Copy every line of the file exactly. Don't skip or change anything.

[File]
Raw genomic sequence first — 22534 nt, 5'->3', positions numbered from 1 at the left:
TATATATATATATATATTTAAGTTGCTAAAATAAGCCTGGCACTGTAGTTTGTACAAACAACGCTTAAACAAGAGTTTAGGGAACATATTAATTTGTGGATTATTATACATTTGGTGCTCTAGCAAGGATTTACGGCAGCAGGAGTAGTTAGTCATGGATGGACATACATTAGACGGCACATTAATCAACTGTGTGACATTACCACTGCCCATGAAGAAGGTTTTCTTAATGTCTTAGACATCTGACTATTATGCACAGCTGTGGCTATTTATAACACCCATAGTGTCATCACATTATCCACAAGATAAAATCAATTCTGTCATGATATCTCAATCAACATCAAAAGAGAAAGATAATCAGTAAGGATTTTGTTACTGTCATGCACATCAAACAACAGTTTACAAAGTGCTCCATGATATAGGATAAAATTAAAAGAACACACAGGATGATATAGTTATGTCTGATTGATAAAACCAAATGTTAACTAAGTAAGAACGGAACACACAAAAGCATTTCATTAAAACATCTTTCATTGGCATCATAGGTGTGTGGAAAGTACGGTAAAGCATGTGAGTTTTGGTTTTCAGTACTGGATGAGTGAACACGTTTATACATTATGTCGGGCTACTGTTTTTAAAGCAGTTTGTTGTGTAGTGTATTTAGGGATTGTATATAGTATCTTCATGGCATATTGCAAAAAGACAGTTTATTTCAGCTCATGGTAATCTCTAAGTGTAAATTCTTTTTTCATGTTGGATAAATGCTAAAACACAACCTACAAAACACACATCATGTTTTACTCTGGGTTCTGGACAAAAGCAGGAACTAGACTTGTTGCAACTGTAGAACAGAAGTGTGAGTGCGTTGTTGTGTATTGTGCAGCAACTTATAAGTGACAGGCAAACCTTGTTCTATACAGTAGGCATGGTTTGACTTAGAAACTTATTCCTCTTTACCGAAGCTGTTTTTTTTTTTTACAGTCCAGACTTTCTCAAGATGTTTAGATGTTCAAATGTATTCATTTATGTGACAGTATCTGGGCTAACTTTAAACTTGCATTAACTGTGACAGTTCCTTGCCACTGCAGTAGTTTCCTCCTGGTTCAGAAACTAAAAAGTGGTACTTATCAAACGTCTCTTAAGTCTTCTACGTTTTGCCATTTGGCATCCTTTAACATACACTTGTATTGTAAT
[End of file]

Raw genomic sequence first — 22534 nt, 5'->3', positions numbered from 1 at the left:
TATATATATATATATATTTAAGTTGCTAAAATAAGCCTGGCACTGTAGTTTGTACAAACAACGCTTAAACAAGAGTTTAGGGAACATATTAATTTGTGGATTATTATACATTTGGTGCTCTAGCAAGGATTTACGGCAGCAGGAGTAGTTAGTCATGGATGGACATACATTAGACGGCACATTAATCAACTGTGTGACATTACCACTGCCCATGAAGAAGGTTTTCTTAATGTCTTAGACATCTGACTATTATGCACAGCTGTGGCTATTTATAACACCCATAGTGTCATCACATTATCCACAAGATAAAATCAATTCTGTCATGATATCTCAATCAACATCAAAAGAGAAAGATAATCAGTAAGGATTTTGTTACTGTCATGCACATCAAACAACAGTTTACAAAGTGCTCCATGATATAGGATAAAATTAAAAGAACACACAGGATGATATAGTTATGTCTGATTGATAAAACCAAATGTTAACTAAGTAAGAACGGAACACACAAAAGCATTTCATTAAAACATCTTTCATTGGCATCATAGGTGTGTGGAAAGTACGGTAAAGCATGTGAGTTTTGGTTTTCAGTACTGGATGAGTGAACACGTTTATACATTATGTCGGGCTACTGTTTTTAAAGCAGTTTGTTGTGTAGTGTATTTAGGGATTGTATATAGTATCTTCATGGCATATTGCAAAAAGACAGTTTATTTCAGCTCATGGTAATCTCTAAGTGTAAATTCTTTTTTCATGTTGGATAAATGCTAAAACACAACCTACAAAACACACATCATGTTTTACTCTGGGTTCTGGACAAAAGCAGGAACTAGACTTGTTGCAACTGTAGAACAGAAGTGTGAGTGCGTTGTTGTGTATTGTGCAGCAACTTATAAGTGACAGGCAAACCTTGTTCTATACAGTAGGCATGGTTTGACTTAGAAACTTATTCCTCTTTACCGAAGCTGTTTTTTTTTTTTACAGTCCAGACTTTCTCAAGATGTTTAGATGTTCAAATGTATTCATTTATGTGACAGTATCTGGGCTAACTTTAAACTTGCATTAACTGTGACAGTTCCTTGCCACTGCAGTAGTTTCCTCCTGGTTCAGAAACTAAAAAGTGGTACTTATCAAACGTCTCTTAAGTCTTCTACGTTTTGCCATTTGGCATCCTTTAACATACACTTGTATTGTAAT